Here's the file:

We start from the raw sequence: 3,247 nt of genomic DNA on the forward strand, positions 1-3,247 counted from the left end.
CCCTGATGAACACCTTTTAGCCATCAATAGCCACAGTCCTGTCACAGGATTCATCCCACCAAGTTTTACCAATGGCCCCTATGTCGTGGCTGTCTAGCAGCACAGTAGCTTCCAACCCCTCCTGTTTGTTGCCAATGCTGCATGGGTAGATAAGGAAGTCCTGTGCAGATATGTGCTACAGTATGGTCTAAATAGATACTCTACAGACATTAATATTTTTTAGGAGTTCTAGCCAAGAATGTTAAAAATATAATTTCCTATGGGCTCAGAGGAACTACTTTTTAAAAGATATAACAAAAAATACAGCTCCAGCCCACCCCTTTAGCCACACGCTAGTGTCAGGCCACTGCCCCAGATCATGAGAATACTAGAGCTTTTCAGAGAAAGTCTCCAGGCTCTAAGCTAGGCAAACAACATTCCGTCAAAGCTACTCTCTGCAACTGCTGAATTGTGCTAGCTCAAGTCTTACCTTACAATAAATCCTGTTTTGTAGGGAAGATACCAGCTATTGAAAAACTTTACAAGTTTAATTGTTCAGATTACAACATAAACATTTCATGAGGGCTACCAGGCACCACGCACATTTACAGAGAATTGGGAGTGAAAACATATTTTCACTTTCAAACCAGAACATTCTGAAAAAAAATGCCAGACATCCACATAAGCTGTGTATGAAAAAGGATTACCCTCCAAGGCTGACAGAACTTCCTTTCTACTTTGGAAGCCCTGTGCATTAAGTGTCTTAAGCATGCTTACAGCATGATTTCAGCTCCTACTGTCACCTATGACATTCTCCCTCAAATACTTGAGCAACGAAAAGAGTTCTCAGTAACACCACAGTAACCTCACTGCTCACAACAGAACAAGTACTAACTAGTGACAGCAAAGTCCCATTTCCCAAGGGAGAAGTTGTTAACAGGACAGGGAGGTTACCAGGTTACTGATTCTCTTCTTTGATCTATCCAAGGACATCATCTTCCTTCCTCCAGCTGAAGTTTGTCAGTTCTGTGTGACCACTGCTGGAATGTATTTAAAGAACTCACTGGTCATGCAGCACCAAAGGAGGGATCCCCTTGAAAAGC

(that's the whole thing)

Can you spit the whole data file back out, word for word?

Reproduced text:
We start from the raw sequence: 3,247 nt of genomic DNA on the forward strand, positions 1-3,247 counted from the left end.
CCCTGATGAACACCTTTTAGCCATCAATAGCCACAGTCCTGTCACAGGATTCATCCCACCAAGTTTTACCAATGGCCCCTATGTCGTGGCTGTCTAGCAGCACAGTAGCTTCCAACCCCTCCTGTTTGTTGCCAATGCTGCATGGGTAGATAAGGAAGTCCTGTGCAGATATGTGCTACAGTATGGTCTAAATAGATACTCTACAGACATTAATATTTTTTAGGAGTTCTAGCCAAGAATGTTAAAAATATAATTTCCTATGGGCTCAGAGGAACTACTTTTTAAAAGATATAACAAAAAATACAGCTCCAGCCCACCCCTTTAGCCACACGCTAGTGTCAGGCCACTGCCCCAGATCATGAGAATACTAGAGCTTTTCAGAGAAAGTCTCCAGGCTCTAAGCTAGGCAAACAACATTCCGTCAAAGCTACTCTCTGCAACTGCTGAATTGTGCTAGCTCAAGTCTTACCTTACAATAAATCCTGTTTTGTAGGGAAGATACCAGCTATTGAAAAACTTTACAAGTTTAATTGTTCAGATTACAACATAAACATTTCATGAGGGCTACCAGGCACCACGCACATTTACAGAGAATTGGGAGTGAAAACATATTTTCACTTTCAAACCAGAACATTCTGAAAAAAAATGCCAGACATCCACATAAGCTGTGTATGAAAAAGGATTACCCTCCAAGGCTGACAGAACTTCCTTTCTACTTTGGAAGCCCTGTGCATTAAGTGTCTTAAGCATGCTTACAGCATGATTTCAGCTCCTACTGTCACCTATGACATTCTCCCTCAAATACTTGAGCAACGAAAAGAGTTCTCAGTAACACCACAGTAACCTCACTGCTCACAACAGAACAAGTACTAACTAGTGACAGCAAAGTCCCATTTCCCAAGGGAGAAGTTGTTAACAGGACAGGGAGGTTACCAGGTTACTGATTCTCTTCTTTGATCTATCCAAGGACATCATCTTCCTTCCTCCAGCTGAAGTTTGTCAGTTCTGTGTGACCACTGCTGGAATGTATTTAAAGAACTCACTGGTCATGCAGCACCAAAGGAGGGATCCCCTTGAAAAGC